The Jewish and Israel Society at Queen Mary invited the current Ambassador of Israel, Mark Regev, to the UK to speak at a hushed event on Monday 27th November.
The event took the form of a discussion, with Professor Eric Heinze of the Law Department leading and inviting the audience to put forward any questions on a topic of their choice. Themes ranged from the greater Palestinian question, growing Israeli relations with neighbouring Arab states and the subject of Lebanon as a satellite state.
It took place in the ArtsTwo Lecture Theatre amid tight security. The location was revealed only three hours before the event, bags were kept in a separate room and no electronic devices were permitted. This is likely due to previous occasions on university campuses, where visits by Israeli officials have sparked unrest.
The discussion kicked off with Professor Heinze asking a few questions to set the stage. His focus seemed to be to avoid questions which dove head-first into the biggest controversies, possibly to allow the audience to draw inspiration from his questions to push further into the debate. Unsurprisingly, it became a theme within this discussion for the Ambassador to refute all claims against Israel, such as the one that Israel is racist, or that some Israeli actions have been less than morally righteous.
The Ambassador often responded in a convoluted manner. At times, this helped put the question into context and enhanced the point he was attempting to make. Yet at others, it left the audience confused as to where he stood on a particular issue. This was arguably a tactic to pull the audience away from more polarising subjects which could spark a more heated debate.
Professor Heinze continued by asking about possible distinctions between laws of equal opportunity, regardless of ethnicity on paper, and when they are implemented in real life. Regev was adamant that Arab-Israelis play an active role in society, as do Christian-Arabs.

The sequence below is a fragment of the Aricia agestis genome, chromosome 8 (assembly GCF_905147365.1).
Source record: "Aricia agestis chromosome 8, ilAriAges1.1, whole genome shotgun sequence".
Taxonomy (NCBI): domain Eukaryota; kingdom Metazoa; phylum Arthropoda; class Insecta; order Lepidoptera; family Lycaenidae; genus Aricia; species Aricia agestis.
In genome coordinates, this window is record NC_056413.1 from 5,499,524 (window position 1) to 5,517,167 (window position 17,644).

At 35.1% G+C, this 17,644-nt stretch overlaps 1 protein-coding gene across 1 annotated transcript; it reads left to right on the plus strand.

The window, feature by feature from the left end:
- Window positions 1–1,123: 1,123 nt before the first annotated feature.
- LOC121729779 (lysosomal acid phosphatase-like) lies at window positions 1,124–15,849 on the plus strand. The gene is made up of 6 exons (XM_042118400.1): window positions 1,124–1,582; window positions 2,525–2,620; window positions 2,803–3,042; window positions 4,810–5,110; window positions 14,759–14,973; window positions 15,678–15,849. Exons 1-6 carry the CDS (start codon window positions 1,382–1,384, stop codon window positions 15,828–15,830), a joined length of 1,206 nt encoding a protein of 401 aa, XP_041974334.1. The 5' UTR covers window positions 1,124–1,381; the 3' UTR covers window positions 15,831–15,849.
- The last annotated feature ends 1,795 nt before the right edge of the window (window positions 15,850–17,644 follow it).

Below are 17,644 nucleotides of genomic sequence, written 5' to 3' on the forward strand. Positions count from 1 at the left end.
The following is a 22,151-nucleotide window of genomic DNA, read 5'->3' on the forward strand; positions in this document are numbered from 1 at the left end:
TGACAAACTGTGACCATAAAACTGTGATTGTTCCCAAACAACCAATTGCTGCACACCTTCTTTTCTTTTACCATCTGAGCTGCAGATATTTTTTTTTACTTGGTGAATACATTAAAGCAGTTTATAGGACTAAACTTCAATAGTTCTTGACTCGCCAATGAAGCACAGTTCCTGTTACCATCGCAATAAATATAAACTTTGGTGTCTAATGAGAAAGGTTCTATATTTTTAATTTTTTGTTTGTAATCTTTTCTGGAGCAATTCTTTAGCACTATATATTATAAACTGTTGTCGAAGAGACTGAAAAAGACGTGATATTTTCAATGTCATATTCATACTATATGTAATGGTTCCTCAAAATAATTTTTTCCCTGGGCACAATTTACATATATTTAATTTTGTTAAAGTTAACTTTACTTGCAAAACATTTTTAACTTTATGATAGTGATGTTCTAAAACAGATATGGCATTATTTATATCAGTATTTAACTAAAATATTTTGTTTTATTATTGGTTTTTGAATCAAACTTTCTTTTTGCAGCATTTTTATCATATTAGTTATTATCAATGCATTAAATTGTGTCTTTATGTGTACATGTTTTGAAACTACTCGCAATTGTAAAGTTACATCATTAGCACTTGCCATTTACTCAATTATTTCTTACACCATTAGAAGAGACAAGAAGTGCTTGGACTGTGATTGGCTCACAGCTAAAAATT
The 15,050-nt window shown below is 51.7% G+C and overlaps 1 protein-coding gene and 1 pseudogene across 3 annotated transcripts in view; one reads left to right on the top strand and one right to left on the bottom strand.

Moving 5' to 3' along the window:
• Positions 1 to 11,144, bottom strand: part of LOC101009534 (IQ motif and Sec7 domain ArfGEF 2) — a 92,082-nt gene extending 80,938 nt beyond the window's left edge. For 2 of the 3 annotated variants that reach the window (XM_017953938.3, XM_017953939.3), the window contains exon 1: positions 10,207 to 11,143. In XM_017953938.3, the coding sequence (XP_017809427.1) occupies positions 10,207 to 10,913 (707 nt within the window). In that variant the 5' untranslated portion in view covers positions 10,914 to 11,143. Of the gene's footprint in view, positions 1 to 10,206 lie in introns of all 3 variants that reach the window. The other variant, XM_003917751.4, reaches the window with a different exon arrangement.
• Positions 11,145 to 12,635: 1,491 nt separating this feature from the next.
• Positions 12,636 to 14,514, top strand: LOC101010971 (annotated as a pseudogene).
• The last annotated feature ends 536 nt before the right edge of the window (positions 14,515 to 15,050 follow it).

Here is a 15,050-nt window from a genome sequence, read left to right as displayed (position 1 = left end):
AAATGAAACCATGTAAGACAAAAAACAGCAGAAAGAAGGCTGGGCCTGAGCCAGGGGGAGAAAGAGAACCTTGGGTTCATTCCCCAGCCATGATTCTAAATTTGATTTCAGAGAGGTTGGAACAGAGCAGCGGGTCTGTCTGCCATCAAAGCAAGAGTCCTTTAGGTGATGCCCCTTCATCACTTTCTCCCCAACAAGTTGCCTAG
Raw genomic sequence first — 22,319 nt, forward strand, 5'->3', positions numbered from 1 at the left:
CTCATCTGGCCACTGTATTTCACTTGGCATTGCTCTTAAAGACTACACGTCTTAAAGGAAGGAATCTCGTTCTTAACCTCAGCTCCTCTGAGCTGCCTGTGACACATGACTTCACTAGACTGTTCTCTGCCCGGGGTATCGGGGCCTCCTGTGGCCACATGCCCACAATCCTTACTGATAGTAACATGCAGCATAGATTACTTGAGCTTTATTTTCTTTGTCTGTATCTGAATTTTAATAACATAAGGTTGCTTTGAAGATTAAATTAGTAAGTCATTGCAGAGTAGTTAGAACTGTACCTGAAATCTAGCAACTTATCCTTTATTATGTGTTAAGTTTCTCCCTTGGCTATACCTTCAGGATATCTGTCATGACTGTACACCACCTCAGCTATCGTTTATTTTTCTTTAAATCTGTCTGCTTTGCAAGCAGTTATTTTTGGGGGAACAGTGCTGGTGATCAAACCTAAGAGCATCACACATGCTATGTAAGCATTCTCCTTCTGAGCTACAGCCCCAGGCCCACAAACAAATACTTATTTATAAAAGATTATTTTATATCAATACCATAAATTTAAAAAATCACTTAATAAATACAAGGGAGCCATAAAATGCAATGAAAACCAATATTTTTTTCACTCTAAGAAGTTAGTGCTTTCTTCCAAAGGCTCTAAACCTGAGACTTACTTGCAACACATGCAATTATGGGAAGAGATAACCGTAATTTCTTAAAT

He notably omitted Palestinian-Arabs, and when pressed to comment on their place in society, Regev instead turned a slightly (but fundamentally) changed question back to the audience: “Why have Palestinians refused to agree to Partition Plans since 29th November 1947?”. This diverted attention from the question of race and sparked the next part of the conversation.
Equally present was the theme of blame and the importance of avoiding the placement of blame on one nation or event. Regev particularly highlighted throughout the discussion how wrong it was for countries, such as Lebanon, to claim that their status as a young state is the root of their current problems, or even to place full blame on the UN for creating “lappy resolutions”. He cited resolution 1701 as an example of an idealistic resolution that failed to go to completion. Paradoxically, Regev himself was unequivocally blaming someone for the majority of the ongoing conflict in the area: Palestinians.
When asked about Israeli settlements and lack of agreement regarding the Israeli-Palestine question, Regev firmly reiterated that this was due to the governing body of Palestine. He represents the Israeli government’s view that the lack of solution in the region is completely due to Palestine’s refusal to compromise in a Partition Plan. Placing blame entirely on the other side exemplifies a double standard regarding the placement of blame by Regev. But what else should be expected when two groups are at war and one side is asked whose fault it is?
Throughout the discussion, Regev was quick to answer, forever ready to fire against criticism and defend his country in all situations – with one crucial exception. The final question of the evening was: “Why does Israeli right on the land supersede that of Palestine?”. The first moment of silence of the evening, and when the answer came, it was vague and, as expected, in the form of a question. “Are the Jewish people entitled to self-determination? Is the Israeli state recognised by its neighbours?”. Whether or not this was all Ambassador Regev had to say, or if it answered the question at hand, this was where the discussion was closed off due to time constraints.
Ultimately, this discussion taught me one thing above any other: being so convinced that one’s own point of view is correct blinds one to how other points of view arise. Mark Regev was a calm and composed figure for the duration of the event and answered questions as a true diplomat, putting Israel above other states. However, he ventures one step further by refusing to admit there is at least one other valid point of view regarding many issues discussed at this event.
Image: Ishai Parasol on Flickr